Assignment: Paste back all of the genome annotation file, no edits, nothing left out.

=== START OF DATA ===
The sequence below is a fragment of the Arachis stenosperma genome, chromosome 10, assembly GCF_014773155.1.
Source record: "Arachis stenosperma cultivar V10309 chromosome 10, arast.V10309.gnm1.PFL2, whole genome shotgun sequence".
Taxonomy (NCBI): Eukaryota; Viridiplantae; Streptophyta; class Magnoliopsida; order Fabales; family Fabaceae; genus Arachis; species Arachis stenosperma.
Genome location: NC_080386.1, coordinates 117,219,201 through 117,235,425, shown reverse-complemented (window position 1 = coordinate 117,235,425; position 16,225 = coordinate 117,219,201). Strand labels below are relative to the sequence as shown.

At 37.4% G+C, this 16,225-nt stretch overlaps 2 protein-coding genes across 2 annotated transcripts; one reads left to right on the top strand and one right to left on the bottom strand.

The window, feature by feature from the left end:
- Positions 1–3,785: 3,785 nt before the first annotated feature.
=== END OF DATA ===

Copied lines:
The sequence below is a fragment of the Arachis stenosperma genome, chromosome 10, assembly GCF_014773155.1.
Source record: "Arachis stenosperma cultivar V10309 chromosome 10, arast.V10309.gnm1.PFL2, whole genome shotgun sequence".
Taxonomy (NCBI): Eukaryota; Viridiplantae; Streptophyta; class Magnoliopsida; order Fabales; family Fabaceae; genus Arachis; species Arachis stenosperma.
Genome location: NC_080386.1, coordinates 117,219,201 through 117,235,425, shown reverse-complemented (window position 1 = coordinate 117,235,425; position 16,225 = coordinate 117,219,201). Strand labels below are relative to the sequence as shown.

At 37.4% G+C, this 16,225-nt stretch overlaps 2 protein-coding genes across 2 annotated transcripts; one reads left to right on the top strand and one right to left on the bottom strand.

The window, feature by feature from the left end:
- Positions 1–3,785: 3,785 nt before the first annotated feature.